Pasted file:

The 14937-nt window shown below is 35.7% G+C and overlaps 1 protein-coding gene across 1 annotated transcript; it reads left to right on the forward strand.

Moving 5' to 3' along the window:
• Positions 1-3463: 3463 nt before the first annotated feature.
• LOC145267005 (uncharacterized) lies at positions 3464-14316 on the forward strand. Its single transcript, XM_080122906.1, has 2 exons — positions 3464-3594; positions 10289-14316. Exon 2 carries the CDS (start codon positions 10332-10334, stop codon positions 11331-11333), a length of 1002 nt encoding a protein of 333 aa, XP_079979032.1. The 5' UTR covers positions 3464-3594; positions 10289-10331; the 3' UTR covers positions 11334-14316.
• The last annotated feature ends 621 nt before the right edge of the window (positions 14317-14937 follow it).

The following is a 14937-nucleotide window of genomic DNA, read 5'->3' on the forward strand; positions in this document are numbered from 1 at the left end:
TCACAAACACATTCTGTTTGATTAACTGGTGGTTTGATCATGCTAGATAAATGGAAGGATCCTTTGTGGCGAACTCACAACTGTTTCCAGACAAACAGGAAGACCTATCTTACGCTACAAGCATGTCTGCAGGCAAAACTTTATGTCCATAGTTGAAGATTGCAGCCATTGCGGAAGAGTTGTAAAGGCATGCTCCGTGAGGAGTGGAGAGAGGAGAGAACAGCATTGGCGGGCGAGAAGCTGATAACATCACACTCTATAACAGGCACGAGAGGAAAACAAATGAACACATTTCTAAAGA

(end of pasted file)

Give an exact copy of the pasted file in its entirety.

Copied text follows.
The 14937-nt window shown below is 35.7% G+C and overlaps 1 protein-coding gene across 1 annotated transcript; it reads left to right on the forward strand.

Moving 5' to 3' along the window:
• Positions 1-3463: 3463 nt before the first annotated feature.
• LOC145267005 (uncharacterized) lies at positions 3464-14316 on the forward strand. Its single transcript, XM_080122906.1, has 2 exons — positions 3464-3594; positions 10289-14316. Exon 2 carries the CDS (start codon positions 10332-10334, stop codon positions 11331-11333), a length of 1002 nt encoding a protein of 333 aa, XP_079979032.1. The 5' UTR covers positions 3464-3594; positions 10289-10331; the 3' UTR covers positions 11334-14316.
• The last annotated feature ends 621 nt before the right edge of the window (positions 14317-14937 follow it).

The following is a 14937-nucleotide window of genomic DNA, read 5'->3' on the forward strand; positions in this document are numbered from 1 at the left end:
TCACAAACACATTCTGTTTGATTAACTGGTGGTTTGATCATGCTAGATAAATGGAAGGATCCTTTGTGGCGAACTCACAACTGTTTCCAGACAAACAGGAAGACCTATCTTACGCTACAAGCATGTCTGCAGGCAAAACTTTATGTCCATAGTTGAAGATTGCAGCCATTGCGGAAGAGTTGTAAAGGCATGCTCCGTGAGGAGTGGAGAGAGGAGAGAACAGCATTGGCGGGCGAGAAGCTGATAACATCACACTCTATAACAGGCACGAGAGGAAAACAAATGAACACATTTCTAAAGA